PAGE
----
This is what you’re left with.
There is still lots of meat on here, and you can certainly cut it all away. However, that is really time-consuming so I generally pop the carcass in the slow cooker, add water and cook on high for 4-6 hours. When it cools I have a great pot of chicken stock, and lots of cooked chicken bits that are easy to peel away and use in a sandwich or salad.
Hope that helps! If you have any questions, please holler!Janie x
Excellent tip! Several years ago when I started buying chicken from the farmers’ market, I realized how much less expensive buying the whole chicken was as opposed to just the chicken breast. So I started buying the whole chicken. I would typically roast the whole thing, and then cut the chicken away to use for different meals throughout the week. I never actually thought to cut it before cooking :-) Makes sense though!
I do the ‘rubber chicken’ method (so named as it kind of ‘bounces’ the meat from one meal to another) too, especially if we want to roast dinner first. What I do find though is that cooked chicken meat doesn’t last so well in the depths of the freezer as raw meat. Also, cooked meat never looks very appetising when you’re trying to drum something up for dinner!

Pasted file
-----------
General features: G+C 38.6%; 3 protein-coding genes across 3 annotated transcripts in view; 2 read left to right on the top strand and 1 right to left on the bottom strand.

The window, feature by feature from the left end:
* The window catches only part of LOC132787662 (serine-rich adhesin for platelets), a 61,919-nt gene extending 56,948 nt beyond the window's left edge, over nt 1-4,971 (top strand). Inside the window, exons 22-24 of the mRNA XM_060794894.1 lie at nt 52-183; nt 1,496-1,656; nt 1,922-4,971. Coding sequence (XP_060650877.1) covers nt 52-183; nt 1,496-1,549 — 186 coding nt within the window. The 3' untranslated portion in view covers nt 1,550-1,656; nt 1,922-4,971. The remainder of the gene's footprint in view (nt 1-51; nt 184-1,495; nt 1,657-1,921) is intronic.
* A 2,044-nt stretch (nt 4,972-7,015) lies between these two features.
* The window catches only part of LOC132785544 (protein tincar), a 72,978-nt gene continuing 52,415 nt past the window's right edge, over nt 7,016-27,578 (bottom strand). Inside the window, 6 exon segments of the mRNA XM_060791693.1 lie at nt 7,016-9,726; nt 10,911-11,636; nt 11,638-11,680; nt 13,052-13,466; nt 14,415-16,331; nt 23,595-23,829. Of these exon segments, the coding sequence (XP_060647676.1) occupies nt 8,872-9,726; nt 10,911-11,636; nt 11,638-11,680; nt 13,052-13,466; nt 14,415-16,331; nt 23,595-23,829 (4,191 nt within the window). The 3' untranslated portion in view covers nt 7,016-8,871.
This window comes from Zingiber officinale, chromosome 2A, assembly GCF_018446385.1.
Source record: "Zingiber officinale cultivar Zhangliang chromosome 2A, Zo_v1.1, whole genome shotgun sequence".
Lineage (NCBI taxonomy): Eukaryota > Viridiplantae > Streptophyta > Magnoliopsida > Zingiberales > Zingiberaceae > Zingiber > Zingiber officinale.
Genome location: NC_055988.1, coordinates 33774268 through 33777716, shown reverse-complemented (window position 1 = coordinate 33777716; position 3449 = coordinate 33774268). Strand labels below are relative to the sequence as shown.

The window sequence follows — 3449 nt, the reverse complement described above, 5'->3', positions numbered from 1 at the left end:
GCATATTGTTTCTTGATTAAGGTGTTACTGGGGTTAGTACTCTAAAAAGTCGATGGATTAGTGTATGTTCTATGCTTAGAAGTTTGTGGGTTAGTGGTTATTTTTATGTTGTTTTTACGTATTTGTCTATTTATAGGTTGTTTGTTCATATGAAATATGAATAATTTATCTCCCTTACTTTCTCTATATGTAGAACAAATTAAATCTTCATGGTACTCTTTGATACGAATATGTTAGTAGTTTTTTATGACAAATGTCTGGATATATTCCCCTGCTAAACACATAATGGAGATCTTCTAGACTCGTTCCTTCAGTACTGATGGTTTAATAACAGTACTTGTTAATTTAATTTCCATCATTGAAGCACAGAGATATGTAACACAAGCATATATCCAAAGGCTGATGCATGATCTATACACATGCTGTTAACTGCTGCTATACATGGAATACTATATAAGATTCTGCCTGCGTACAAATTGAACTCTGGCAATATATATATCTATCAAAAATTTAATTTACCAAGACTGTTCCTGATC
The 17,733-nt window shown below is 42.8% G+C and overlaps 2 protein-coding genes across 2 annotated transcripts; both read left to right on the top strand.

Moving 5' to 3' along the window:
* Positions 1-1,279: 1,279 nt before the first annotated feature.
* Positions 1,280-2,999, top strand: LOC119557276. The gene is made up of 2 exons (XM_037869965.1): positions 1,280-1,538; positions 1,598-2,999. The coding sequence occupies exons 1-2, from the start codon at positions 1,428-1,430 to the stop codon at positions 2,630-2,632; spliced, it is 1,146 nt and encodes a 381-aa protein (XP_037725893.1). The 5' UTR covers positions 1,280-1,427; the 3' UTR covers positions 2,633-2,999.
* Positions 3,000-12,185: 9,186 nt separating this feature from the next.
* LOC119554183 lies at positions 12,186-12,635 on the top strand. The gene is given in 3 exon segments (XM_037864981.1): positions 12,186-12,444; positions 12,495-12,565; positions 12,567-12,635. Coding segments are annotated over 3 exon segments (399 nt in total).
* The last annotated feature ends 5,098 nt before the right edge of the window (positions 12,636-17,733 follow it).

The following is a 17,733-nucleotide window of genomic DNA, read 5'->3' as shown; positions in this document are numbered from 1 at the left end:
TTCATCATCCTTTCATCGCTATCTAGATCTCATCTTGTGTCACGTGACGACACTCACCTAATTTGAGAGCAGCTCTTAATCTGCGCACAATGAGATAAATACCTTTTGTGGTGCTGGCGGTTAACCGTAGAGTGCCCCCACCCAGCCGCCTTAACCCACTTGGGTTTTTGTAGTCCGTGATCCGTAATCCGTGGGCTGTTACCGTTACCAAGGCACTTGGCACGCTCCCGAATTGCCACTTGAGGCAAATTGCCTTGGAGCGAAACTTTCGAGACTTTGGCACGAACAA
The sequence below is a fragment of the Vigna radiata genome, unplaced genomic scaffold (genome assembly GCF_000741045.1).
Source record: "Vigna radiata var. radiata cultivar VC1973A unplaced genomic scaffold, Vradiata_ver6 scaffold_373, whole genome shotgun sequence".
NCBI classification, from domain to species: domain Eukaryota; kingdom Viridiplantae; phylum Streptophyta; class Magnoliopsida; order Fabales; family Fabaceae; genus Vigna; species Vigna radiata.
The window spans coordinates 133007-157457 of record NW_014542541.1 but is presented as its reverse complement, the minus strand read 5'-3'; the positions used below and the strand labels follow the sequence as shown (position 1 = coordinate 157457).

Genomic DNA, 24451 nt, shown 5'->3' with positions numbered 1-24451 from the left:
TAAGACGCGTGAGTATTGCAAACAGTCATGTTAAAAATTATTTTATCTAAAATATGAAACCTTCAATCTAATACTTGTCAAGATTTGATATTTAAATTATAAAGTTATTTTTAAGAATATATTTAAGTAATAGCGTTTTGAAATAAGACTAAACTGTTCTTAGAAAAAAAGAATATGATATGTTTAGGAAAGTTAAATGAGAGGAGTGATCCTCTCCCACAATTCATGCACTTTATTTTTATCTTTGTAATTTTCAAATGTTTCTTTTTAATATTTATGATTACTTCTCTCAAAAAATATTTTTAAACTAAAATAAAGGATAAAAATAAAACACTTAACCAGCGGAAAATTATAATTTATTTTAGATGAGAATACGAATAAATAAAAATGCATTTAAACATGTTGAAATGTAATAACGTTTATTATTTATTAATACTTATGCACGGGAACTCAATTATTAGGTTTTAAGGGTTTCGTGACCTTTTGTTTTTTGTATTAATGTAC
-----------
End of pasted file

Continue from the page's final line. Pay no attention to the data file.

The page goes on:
Off for a nosey round your blog now :)
Anne Kimball says
Hi, I’m Anne, and I’m here from the blog hop. This was great! I’m going to be trying meat birds this summer, so this was very timely and helpful. Thanks, and have a great day!
Great news Anne! If you’re raising them yourself I recommend plucking around half the birds and freezing them whole for roasting, and with the other don’t bother plucking, just cut the skin off as above but with the feathers still attached. We call it peeling as opposed to plucking! It’ll save you heaps of time, esp if you have quite a few to process at one time!
I never thought about putting the carcass in the crockpot and then pulling the meat off! great idea!
I’m all for an easy (read lazy!) life MamaHen! :)